Post by Jennifer Carter
Back when I was still just contemplating a move to full-time freelancing, I would waver between boundless ambition (I can get at least 9 solid hours of work in a day!) and hopeless laziness (maybe I just don’t want to work at all and that’s my problem?). Now that I’ve been reporting to my home office for a week, I see that neither of those is really true, and a new thing to worry about has evolved—effective time management.
It’s kind of exciting too, though. I had blamed 9 years of being chained to a desk for most of my waking hours for the encroaching hydrogenation of my body. I am determined, now that I have control of my own time, to take advantage of that flexibility to walk every day. So far so good. Last week I tried walking first thing in the morning, then mid-morning, then closer to lunchtime, and each time my actual time working would have to be adjusted. I have several things on my mind that I know I need to be working on, but I also have a tendency to want to focus on a single project once I’ve started it.
For example, I feel like I should get through all 30 hours of my proofreading project before I can do anything else, which means another project might go a week without my attention. And even though I felt like I was working diligently on this one project, I reviewed my time sheet for it, which I use to keep track of my own “billable” time, and it would appear that I’m not working quite as consistently as I had thought I was. In fact it might even appear that I’ve been, as they say, farting around. But where did all that time go? I was here the whole time, except for those walks!
So this week I have a plan: I made a list. But not just any kind of list, this is a multi-column list, and on it I have boxes as opposed to single items. Each box represents an “area of emphasis,” like Proofreading (which is important because it’s my primary source of income) and Writing (which is important because it’s what I really want to be doing with my life).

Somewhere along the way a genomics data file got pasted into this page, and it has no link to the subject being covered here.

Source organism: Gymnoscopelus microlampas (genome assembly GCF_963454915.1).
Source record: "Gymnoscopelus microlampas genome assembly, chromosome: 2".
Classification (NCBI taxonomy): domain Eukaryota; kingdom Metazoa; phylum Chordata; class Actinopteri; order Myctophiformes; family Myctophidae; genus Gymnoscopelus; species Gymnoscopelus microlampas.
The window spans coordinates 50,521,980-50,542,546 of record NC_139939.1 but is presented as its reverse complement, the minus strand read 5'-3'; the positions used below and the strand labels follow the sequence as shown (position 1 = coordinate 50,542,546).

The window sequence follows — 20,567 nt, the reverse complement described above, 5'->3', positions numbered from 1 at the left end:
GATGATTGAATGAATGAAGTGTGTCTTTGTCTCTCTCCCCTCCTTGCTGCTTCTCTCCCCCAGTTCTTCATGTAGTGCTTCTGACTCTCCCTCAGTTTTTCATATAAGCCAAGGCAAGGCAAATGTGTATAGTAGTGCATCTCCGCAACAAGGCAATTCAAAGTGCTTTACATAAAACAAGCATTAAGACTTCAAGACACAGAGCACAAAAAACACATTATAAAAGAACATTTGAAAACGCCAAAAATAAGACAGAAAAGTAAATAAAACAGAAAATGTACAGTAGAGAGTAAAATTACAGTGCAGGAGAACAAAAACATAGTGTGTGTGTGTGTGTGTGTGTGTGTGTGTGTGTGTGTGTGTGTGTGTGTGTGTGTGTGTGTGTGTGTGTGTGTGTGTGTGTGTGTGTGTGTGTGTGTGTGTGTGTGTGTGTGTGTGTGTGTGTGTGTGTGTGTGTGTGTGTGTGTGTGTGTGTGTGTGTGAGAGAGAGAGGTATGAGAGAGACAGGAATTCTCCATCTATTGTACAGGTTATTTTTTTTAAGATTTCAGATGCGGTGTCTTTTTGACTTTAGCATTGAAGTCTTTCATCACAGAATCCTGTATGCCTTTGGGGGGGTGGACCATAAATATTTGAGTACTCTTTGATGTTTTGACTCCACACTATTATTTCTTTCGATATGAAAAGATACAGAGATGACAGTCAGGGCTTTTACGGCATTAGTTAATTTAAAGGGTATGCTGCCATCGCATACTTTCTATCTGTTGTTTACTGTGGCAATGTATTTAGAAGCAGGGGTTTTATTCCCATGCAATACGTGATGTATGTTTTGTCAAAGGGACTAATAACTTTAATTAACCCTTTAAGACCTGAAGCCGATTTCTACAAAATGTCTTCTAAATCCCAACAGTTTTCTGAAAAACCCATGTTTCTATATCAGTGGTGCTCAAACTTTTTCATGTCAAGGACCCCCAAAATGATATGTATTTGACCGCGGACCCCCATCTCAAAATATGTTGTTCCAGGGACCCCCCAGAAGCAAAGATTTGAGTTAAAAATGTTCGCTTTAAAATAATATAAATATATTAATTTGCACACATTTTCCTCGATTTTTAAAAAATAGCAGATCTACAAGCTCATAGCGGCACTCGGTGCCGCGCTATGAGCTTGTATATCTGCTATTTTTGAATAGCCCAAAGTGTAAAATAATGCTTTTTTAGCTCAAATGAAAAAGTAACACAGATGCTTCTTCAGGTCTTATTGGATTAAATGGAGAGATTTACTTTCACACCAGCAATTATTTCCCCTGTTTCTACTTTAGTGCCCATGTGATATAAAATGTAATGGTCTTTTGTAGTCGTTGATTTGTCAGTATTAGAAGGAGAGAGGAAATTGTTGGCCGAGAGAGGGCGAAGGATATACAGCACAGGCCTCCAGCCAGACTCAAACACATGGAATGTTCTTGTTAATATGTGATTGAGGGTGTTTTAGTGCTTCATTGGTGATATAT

I have seven areas of emphasis at the moment and putting them down helps me not only keep track of them, but also prioritize them. And once I can see them all spread out, I make little sublists under each one to decide what writing I want to focus on first, or how many hours I have left to go on my proofreading project. This in turn gives me the information I need to write an effective schedule for my next day. I now know that I need, unapologetically, two hours for lunch so I can walk and shower and eat, and then I will get back to work.
My system may change as I get more used to working from home, but for now I’m enjoying the challenge of all this freedom. I’m still reading Natalie Goldberg’s Writing Down the Bones and she says this: “I used to think freedom meant doing whatever you want. It means knowing who you are, what you are supposed to be doing on this earth, and then simply doing it.” Easier said than done, perhaps, but it’s a good reminder to me that freedom is not about not working and being lazy as I had feared. It actually requires a lot more work than sitting at someone else’s desk, at least for me. But I think of it like learning to ride a bike without the training wheels. It’s so much more rewarding to figure it out for myself—to find my own balance and learn to trust it.
What time management techniques have worked for you?